How the Idea for This Project Was Born
I believe that the first seeds were sown in 2006 when I came to Birmingham to study at university. As you can imagine, at that time my view of the city was very different from the way it is now. At first, not surprisingly, I saw no inspiration here. Being away from my family, getting used to loving on my own, I saw the place from a purely functional point of view: I had to know the locations of the university, my home, some bus stops, and the most important shops. I was also glad to live in a large city because it allowed me to find a student job relatively quickly.
When I arrived in Birmingham, my father gave me great, practical advice: get on random buses every now and again and explore the surroundings, get familiar with the city. It took me a while to put that advice into practice because I dedicated the first term solely to the adaptation to my new pace of life and there was no time to explore the city (which is a shame because a lot of good writing was born out of subsequent explorations). Only in late spring, when I got more used to my new life and learnt to ‘play the school game, and when my desire to explore the unknown was bursting on the inside, did I actually catch the first bus I saw. It was bus 6 that took me to Sarehole Mill. I had no idea what this mill was. I had no idea it existed, nor did I know that J.R.R. Tolkien used to play around the mill when was small. When I saw the sign that said ‘Shire Country Park’, I stopped dead in my tracks and my heart made the biggest jolt it had ever made. Sorry for the clichés, but it was the first time the Second City had me under its spell. As it turned out later, the spell was meant to last.
In the beginning of my journey of discovering hidden secrets of the city I found it very difficult to write about the actual process of getting to know the city that was so new and unfamiliar to me. My thoughts were all over the place, the sentences in a few Facebook notes I wrote about my discoveries were disjointed and somehow the words just did not want to form the ranks on the pages the way I wanted them to. It feels strange to write about it in these terms but my life in Birmingham has been like entering into a relationship or becoming friends with a difficult person. I have gone through all four stages: the forming, storming, norming and performing. At first the city did not want to reveal itself and showed its rough, industrial, sometimes rude side as if testing whether I really wanted to know it. When I persisted and did not relent, it started revealing itself to me, showing its different side and revealing its secrets. One of the objectives of this project is to try to show you the Second City’s hidden sides, the ones that are often missed.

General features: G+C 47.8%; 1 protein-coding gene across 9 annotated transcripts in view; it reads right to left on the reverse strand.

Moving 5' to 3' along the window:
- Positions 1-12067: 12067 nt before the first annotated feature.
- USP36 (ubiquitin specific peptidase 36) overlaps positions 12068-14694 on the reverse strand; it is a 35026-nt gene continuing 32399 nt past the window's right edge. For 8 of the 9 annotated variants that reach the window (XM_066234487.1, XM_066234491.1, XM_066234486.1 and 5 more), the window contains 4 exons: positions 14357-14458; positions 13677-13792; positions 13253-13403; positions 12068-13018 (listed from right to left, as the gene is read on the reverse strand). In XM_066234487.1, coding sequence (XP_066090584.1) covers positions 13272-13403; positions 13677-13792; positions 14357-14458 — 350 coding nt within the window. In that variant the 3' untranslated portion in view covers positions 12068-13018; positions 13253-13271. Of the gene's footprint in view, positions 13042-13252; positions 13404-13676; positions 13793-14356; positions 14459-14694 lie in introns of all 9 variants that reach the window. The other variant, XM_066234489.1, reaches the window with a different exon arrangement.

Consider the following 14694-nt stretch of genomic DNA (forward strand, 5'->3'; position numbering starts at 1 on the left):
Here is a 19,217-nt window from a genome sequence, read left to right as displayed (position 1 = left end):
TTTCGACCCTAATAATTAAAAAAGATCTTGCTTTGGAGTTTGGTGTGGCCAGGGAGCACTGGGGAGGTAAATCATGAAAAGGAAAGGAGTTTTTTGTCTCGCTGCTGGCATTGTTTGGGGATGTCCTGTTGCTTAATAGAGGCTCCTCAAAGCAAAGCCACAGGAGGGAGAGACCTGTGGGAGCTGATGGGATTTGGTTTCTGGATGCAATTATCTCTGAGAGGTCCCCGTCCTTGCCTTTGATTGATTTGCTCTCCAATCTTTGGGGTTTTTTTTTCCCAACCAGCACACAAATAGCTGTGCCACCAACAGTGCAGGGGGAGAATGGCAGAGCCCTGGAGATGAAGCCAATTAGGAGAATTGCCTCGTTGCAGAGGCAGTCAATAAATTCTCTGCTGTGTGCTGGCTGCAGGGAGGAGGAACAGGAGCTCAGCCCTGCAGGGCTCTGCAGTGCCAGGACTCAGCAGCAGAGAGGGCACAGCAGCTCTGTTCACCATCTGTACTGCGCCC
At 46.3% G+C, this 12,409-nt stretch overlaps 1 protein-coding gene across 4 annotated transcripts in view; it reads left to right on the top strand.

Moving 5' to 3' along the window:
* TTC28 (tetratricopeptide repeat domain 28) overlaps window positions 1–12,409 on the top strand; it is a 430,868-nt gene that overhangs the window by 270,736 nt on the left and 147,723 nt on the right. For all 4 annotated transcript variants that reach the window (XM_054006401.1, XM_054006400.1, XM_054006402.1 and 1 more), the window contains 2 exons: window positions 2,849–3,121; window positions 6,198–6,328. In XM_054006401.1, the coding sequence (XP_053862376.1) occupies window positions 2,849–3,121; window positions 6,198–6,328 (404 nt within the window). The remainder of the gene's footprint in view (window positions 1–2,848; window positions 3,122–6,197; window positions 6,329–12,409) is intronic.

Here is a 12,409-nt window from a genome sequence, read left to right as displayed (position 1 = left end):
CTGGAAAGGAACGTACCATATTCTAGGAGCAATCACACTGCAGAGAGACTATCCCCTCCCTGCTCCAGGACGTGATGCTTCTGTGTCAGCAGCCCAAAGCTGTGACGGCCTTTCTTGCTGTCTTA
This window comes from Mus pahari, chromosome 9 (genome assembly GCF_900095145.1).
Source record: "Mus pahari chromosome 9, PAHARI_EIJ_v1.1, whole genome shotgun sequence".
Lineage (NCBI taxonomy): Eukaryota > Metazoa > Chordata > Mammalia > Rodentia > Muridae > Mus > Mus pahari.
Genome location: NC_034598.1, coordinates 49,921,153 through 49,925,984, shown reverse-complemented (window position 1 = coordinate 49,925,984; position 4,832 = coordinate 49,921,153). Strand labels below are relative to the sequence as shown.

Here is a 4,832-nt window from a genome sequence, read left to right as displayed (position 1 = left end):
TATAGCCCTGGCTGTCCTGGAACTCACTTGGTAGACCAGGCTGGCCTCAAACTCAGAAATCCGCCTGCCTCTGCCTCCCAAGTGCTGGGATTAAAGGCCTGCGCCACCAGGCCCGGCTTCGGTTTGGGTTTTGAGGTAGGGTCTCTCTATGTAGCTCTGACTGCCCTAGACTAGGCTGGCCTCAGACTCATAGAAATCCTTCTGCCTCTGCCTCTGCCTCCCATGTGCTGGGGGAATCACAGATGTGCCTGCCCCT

Before I could render my impressions of the city in any form, everything had to mature: my relationship with Birmingham, my writing, and, of course, I as a person had to mature as well. The actual idea for the project was born in early 2012, and, strangely, I was not in Birmingham at the time. I was living in Luxembourg and doing a translation traineeship in one of the EU institutions. I was in a situation similar to the one I had experienced before in Birmingham – I was in the unfamiliar surroundings once again and I desperately needed to find places that would have an effect on me as a writer. I wanted to see places that would tickle my imagination and whisper stories in my ears – stories that would take on their wings, make me cross time and space, see what life was like in the place many years ago and hear stories of people who lived there before me.
As I was discovering such places in Luxembourg, each time I recalled how discoveries unexpectedly sprang at me in Birmingham. Each time I scratched the rough surface of the Second City, I found a treasure. Everyone says that the City of One Thousand Trades is as industrial as can be; everyone knows about the Birmingham accent. For many, these two reasons are enough to write the city off. However, there is much more in Birmingham than just derelict steel mills and abandoned factories along the canals (although, as a writer who searches for stories, I find these very exciting, but that’s just me). There is a hidden side to the city – and I want to show it to you.
The Aims of the Project
The project has several aims and objectives. My initial plan is to run it part-time for 9 months – from March till October 2013. During this time, the following goals should be achieved:
- Develop the project’s website and populate it with content: articles, videos, photographs, podcasts, memories, reflections and the people’s stories.
- Publish a book called ‘The Unemployed Writer’s Guide to Birmingham’ in summer 2013 which would contain both my articles about the city and the people’s stories
- Run a series of book launch events in a number of locations. Here are some ideas regarding the venues:
– Sarehole Mill
– Hall Green Library
– The Pen Museum
– Spring Hill Library
– Birmingham Central Library (the new building if I am allowed to do it – there are many events scheduled for autumn 2013 when the library opens)
– Moseley Bog (if the weather permits)
- Run a writing workshop and a storytelling event in autumn 2013.
- Run a side project with local schools and universities: organise writing workshops for students there.
Thank you once again for visiting my site!